Weighting According to a Rating Scheme (Scheme Given)

Rating Scheme for the Strength of the Evidence

Grading of Recommendations Assessment, Development and Evaluation (GRADE) Methodology Levels for Rating the Quality of Evidence

Quality Level Definitions
High Very confident that the true effect lies close to estimate of effect.
Moderate Moderate effect; true effect is likely close to estimate of effect but may be substantially different.
Low Limited confidence; true effect may be substantially different from estimate of effect.
Very Low Little confidence; true effect likely substantially different from estimate of effect.

Methods Used to Analyze the Evidence

Review of Published Meta-Analyses

Systematic Review with Evidence Tables

Description of the Methods Used to Analyze the Evidence

Data Extraction and Methodology

Each article was reviewed by two subcommittee members to ensure concordance. If discordance occurred, a third subcommittee member re-reviewed the article. Data were then entered into a Microsoft Excel (Microsoft, Redmond, WA) spreadsheet. All entered data were checked in triplicate by the primary investigator to ensure accuracy. The quality of evidence was evaluated for each of the following domains: risk of bias, inconsistency, indirectness, imprecision, and publication bias.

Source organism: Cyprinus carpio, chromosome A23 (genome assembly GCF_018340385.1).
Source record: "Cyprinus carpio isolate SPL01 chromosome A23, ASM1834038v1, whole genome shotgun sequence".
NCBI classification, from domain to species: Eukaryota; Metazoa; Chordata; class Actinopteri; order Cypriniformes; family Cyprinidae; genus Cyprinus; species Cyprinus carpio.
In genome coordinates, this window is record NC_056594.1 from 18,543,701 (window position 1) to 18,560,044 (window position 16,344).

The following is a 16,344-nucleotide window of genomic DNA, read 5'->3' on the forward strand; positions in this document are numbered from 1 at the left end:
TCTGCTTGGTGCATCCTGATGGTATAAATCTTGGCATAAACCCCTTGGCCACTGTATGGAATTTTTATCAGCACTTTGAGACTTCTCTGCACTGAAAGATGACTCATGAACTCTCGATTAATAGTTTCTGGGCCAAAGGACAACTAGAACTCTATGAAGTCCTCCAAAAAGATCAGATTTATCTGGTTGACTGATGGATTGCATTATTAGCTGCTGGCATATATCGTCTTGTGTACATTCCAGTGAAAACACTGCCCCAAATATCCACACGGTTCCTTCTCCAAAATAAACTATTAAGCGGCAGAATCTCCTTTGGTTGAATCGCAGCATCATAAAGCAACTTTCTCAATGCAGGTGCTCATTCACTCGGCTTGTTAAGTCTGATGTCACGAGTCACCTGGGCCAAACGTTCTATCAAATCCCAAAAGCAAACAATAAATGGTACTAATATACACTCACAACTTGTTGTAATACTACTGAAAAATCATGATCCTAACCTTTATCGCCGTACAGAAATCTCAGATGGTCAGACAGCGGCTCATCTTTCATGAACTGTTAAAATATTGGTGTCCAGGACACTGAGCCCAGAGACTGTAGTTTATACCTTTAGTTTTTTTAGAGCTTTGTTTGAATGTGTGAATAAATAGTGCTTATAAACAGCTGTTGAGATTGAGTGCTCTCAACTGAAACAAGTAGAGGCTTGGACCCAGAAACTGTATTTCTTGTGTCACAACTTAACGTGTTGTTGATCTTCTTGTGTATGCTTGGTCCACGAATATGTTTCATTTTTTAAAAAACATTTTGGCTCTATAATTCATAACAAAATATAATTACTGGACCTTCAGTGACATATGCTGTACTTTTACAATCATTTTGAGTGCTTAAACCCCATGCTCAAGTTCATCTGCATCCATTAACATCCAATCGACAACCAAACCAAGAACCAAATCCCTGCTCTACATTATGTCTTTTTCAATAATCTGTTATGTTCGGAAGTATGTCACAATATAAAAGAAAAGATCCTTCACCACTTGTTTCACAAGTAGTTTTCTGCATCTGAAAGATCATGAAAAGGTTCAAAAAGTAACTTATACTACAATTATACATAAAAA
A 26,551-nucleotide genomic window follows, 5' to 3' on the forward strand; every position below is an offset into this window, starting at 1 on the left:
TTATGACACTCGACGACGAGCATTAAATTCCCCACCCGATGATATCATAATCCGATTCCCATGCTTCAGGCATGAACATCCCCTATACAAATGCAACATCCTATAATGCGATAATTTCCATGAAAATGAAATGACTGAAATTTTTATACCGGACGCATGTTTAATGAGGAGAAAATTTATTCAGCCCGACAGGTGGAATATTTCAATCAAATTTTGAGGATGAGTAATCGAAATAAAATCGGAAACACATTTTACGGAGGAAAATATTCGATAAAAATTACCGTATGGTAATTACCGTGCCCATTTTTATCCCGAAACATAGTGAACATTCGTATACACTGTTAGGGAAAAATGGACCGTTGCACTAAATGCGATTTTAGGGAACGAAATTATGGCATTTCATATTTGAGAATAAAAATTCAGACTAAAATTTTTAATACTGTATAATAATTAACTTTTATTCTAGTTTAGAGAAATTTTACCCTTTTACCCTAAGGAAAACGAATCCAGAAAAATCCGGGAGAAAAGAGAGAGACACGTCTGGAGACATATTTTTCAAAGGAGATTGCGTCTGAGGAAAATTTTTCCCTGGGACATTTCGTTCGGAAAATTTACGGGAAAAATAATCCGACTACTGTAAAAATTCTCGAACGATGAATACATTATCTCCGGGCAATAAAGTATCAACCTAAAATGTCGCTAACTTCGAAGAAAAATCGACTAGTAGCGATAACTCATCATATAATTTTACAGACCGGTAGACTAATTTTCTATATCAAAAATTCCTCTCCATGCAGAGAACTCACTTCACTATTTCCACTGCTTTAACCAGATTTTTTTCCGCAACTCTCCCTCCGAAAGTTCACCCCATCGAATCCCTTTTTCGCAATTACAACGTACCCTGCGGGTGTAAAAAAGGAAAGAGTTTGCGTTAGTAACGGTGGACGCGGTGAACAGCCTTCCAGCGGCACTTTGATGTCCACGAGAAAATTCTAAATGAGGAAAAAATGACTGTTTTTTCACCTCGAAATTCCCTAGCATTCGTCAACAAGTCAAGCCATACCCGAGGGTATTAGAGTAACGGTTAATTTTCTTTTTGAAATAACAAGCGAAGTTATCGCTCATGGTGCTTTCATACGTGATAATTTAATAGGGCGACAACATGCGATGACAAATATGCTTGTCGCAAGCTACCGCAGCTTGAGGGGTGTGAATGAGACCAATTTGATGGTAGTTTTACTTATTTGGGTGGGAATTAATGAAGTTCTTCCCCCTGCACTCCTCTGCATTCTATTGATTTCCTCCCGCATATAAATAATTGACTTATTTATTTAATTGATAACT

Within the literature, there was no uniform definition for pancreatic leak, fistula, sepsis, or mortality. Resectional management was defined as a procedure in which pancreatic tissue was removed by the surgeon in a manner that required transection of the pancreas (such as a distal pancreatectomy or a pancreaticoduodenectomy). Conversely, if no resection was performed, this was defined as nonresectional management; this generally included pancreatic repair, debridement, and placement of drains. Deaths were included if they were "pancreas-related" or not specified. Deaths attributed to causes other than the pancreatic injury were not extracted for pooled analysis but were noted for discussion. Intraoperative deaths and preoperative deaths were also not included in pooled analysis, because the committee felt that pancreatic injuries do not generally lead to immediate death; intraoperative and preoperative deaths are likely secondary to associated injuries. Pseudocysts and peripancreatic fluid collections that required intervention were included as pancreatic fistulae/leaks. Failure of nonoperative management was noted, although not a formal outcome for Population, Intervention, Comparators, Outcome (PICO) questions, as a possible outcome for nonoperatively managed patients. This was defined as patients who required operative intervention after initial plan for nonoperative management. Data for each outcome were analyzed using STATA/SE, 14.0 (College Station, TX). Summary of findings tables were created using GRADEpro software (http://gdt.guidelinedevelopment.org/ External Web Site Policy). Data were pooled and relative risk and risk differences were calculated, with 95% confidence intervals.